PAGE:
To mark World Breastfeeding Week we’ve put together some advice on Alcohol and Breastfeeding.
For the health and safe development of their babies, many mothers avoid drinking alcohol while pregnant. However, once your baby is born, you may wish to enjoy a drink with a meal, when out with friends, or on some special occasion.
If you drink alcohol, your breast milk will contain alcohol for a few hours afterwards. If you’re breastfeeding, not drinking alcohol is the safest option as it eliminates a lot of uncertainty.
Knowing the facts about how alcohol affects breastfeeding will help you decide how to make a safe plan if you do decide to combine breastfeeding with drinking some alcohol.
The Facts about Alcohol and Breastfeeding
How does alcohol affect my breastmilk?
When a breastfeeding mother drinks alcohol it passes into her bloodstream and milk. Alcohol will enter your breastmilk from your blood. The level of alcohol in your milk will be similar to the level of alcohol in your blood.
Alcohol can affect the smell of your breastmilk. The alcohol can affect your baby’s sleep, making them drowsy AND less likely to enter a restful deep sleep. Also, alcohol can negatively affect the supply and flow of your breastmilk.
As a general rule, it can take 2 hours for 1 standard drink (a small glass of wine) to fully leave your body and breastmilk. That means, from when you start drinking, it will take 2 hours for 1 standard drink, 4 hours for 2 standard drinks, 6 hours for 3 standard drinks etc. All this is dependant on your weight and metabolism as well as how quickly you are drinking and the strength and amount of alcohol you take. It’s best to leave as much time as you can between when you had a drink and when you breastfeed your baby.
Alcohol will be in your milk 30-60 minutes after you start drinking. You may also find that your milk flow may not be as strong as usual if there is alcohol in your system but this will return to normal again once your body has cleared the alcohol.
Once you stop drinking the amount of alcohol in your blood will drop, the amount of alcohol in your breastmilk will also drop.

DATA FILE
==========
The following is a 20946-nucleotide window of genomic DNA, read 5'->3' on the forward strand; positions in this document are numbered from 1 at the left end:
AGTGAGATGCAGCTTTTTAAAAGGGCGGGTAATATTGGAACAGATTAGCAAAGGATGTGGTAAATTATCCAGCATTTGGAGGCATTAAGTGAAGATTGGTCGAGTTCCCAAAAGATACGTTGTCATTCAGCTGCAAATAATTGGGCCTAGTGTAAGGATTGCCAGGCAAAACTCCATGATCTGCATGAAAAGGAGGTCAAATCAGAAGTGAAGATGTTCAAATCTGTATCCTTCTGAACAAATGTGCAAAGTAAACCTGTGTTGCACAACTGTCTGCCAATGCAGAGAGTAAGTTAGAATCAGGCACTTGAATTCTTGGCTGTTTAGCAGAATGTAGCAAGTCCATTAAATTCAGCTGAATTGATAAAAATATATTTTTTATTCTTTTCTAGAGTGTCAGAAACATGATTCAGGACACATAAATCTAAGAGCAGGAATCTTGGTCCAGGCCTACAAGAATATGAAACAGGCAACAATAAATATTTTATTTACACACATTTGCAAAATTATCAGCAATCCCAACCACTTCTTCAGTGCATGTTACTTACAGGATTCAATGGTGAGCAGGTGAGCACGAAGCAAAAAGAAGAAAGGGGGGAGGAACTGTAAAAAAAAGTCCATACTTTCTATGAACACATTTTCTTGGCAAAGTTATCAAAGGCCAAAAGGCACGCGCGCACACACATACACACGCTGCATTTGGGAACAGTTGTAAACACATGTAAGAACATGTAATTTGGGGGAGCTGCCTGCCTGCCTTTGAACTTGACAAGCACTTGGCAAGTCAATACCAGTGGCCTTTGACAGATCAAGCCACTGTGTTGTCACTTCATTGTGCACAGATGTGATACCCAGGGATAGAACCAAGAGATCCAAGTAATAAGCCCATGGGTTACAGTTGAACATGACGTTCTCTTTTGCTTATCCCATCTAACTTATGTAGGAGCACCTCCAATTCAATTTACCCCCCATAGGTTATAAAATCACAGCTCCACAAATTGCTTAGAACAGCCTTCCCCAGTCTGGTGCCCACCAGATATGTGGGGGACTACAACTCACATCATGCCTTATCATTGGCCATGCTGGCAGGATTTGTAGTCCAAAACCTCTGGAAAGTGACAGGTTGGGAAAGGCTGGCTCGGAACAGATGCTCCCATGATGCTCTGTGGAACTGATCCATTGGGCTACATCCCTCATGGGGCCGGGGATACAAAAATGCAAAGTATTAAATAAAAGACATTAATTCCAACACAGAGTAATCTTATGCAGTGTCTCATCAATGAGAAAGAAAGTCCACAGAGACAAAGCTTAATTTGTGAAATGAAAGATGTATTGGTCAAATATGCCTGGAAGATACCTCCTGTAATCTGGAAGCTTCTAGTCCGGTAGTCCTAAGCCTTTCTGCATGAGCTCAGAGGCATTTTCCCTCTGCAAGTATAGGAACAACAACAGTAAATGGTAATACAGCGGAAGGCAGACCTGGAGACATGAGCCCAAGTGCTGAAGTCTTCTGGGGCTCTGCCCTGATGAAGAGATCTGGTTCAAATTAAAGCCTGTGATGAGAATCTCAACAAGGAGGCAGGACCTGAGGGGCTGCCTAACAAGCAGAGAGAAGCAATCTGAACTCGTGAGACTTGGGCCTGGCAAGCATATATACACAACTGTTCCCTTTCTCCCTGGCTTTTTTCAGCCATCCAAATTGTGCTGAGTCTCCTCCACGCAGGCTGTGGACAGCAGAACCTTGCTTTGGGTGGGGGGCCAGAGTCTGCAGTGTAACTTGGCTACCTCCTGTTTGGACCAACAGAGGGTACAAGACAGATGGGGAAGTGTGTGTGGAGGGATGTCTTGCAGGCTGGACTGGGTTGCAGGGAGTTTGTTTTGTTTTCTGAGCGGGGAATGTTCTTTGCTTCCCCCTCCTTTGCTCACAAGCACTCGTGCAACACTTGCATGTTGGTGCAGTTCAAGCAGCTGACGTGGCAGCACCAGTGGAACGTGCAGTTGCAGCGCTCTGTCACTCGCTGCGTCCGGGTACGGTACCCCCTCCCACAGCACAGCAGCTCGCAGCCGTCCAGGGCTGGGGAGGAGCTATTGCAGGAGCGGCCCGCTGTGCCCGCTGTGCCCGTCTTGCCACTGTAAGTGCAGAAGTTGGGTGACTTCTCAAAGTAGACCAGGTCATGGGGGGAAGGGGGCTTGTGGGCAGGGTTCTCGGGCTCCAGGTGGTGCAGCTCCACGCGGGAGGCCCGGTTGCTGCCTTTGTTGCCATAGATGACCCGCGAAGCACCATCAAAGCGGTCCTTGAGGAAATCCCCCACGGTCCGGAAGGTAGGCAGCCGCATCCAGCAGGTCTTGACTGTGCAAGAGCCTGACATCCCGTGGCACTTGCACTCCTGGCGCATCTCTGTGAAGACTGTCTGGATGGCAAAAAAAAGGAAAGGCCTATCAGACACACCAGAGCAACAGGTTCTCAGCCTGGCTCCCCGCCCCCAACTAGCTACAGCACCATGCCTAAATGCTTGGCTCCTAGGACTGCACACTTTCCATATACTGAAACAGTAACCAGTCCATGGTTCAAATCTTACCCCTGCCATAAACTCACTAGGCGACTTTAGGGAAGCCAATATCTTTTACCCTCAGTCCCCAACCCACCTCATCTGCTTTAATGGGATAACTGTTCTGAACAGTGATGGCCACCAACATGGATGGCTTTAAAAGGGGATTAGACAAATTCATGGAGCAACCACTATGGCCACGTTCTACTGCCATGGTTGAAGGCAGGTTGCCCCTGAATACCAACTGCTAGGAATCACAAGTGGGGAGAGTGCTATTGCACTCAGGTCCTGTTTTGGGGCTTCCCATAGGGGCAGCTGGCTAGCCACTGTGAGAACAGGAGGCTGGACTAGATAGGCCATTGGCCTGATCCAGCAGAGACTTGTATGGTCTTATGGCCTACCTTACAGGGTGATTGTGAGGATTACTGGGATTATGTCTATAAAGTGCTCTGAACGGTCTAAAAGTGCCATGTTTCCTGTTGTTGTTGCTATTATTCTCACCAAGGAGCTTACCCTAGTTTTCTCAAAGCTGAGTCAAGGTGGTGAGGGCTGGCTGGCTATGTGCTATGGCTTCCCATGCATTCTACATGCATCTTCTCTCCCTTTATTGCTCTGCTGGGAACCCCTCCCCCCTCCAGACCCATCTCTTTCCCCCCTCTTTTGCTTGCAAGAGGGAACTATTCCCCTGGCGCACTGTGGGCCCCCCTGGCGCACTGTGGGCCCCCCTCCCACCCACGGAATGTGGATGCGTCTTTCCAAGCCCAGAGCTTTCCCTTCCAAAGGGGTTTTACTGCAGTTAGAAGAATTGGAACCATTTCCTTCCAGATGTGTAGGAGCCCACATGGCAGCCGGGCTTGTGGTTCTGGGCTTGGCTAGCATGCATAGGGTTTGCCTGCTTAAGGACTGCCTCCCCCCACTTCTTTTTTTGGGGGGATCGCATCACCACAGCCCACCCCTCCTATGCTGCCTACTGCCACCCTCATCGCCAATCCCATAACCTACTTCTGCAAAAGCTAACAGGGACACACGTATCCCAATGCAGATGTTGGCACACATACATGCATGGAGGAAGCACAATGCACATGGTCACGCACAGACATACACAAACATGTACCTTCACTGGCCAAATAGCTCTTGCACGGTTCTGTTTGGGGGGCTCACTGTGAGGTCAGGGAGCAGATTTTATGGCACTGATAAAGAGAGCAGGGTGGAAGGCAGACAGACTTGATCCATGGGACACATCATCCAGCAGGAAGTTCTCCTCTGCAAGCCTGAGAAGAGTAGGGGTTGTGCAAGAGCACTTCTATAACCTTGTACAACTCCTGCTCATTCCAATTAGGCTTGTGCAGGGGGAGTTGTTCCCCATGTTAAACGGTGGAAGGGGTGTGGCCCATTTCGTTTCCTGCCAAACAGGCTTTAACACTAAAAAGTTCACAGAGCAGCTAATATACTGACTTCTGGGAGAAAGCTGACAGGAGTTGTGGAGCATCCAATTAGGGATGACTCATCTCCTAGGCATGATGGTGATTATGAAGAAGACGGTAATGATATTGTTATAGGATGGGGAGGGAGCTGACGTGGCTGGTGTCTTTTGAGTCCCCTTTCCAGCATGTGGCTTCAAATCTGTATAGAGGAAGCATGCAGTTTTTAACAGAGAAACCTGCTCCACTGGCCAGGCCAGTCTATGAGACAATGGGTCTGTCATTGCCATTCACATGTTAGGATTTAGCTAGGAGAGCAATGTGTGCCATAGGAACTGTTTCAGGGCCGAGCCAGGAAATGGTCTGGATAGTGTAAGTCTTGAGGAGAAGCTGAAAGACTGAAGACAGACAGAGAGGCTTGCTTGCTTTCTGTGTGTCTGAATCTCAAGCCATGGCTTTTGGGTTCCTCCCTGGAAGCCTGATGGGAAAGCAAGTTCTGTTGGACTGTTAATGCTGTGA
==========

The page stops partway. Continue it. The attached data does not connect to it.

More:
How much can I drink whilst breastfeeding?
It is best to avoid alcohol altogether during the first 6 weeks until a breastfeeding pattern is established. During these first few weeks your baby may have frequent breastfeeds that don’t follow any pattern. This makes it difficult to know with certainty that any alcohol you have taken will have left your breastmilk by the time they are ready for their next feed.
It is important to be aware of and follow the recommended low risk drinking guidelines for women:
- 11 standard drinks spread out over the course of a week, with at least two alcohol free days.
- In Ireland, a standard drink has about 10 grams of pure alcohol in it. In the UK, a standard drink, also called a unit of alcohol, has about 8 grams of pure alcohol.
Here are some examples of an Irish standard drink:
- A pub measure of spirits (35.5ml)
- A small glass of wine (12.5% volume)
- A half pint of normal beer
- An alcopop (275ml bottle)
(A bottle of wine at 12.5% alcohol contains about 7 standard drinks)
The safest option when breastfeeding is to avoid alcohol. If you do want to have a drink whilst breastfeeding here are some simple tips for doing so safely:
- Some women decide to pump prior to taking a drink. This way they can put aside a few feeds safe in the knowledge that there is no alcohol in the breastmilk they are giving their baby. Express enough milk ahead of your night out so that your babysitter can give your baby milk if you miss a feed while out or while you are waiting for the amount of alcohol in your milk to drop.
- Keep track of what you are drinking – you will need to know how much you drank to work out when your breastmilk is likely to be safe. (As a general guide, 2 hours for every 1 standard drink)
- When you do drink, make sure to stick to the low risk guidelines. A binge is taking 6 or more standard drinks in one session – that’s the equivalent of 3 small glasses of wine.
- Alternate between non-alcoholic drinks.
- Remember, if you or your partner have been drinking or are taking medication/drugs, do not take your baby into bed with you. If either of you have been drinking and have your baby in bed there is a greater risk of them being hurt.
- Drinking water, resting or ‘pumping and dumping’ will not reduce the amount of alcohol in your breastmilk. Only time will do that!
- If you think you may drink more than you plan to, it is a good idea to arrange for your babysitter or another sober person to stay overnight.
There is more information on alcohol and breastfeeding, and other useful information on alcohol and your health, on the HSE’s AskAboutAlcohol website
If you are finding it hard to regulate your drinking it is important to speak to someone. Talk to your GP. They will be able to give you the support you need.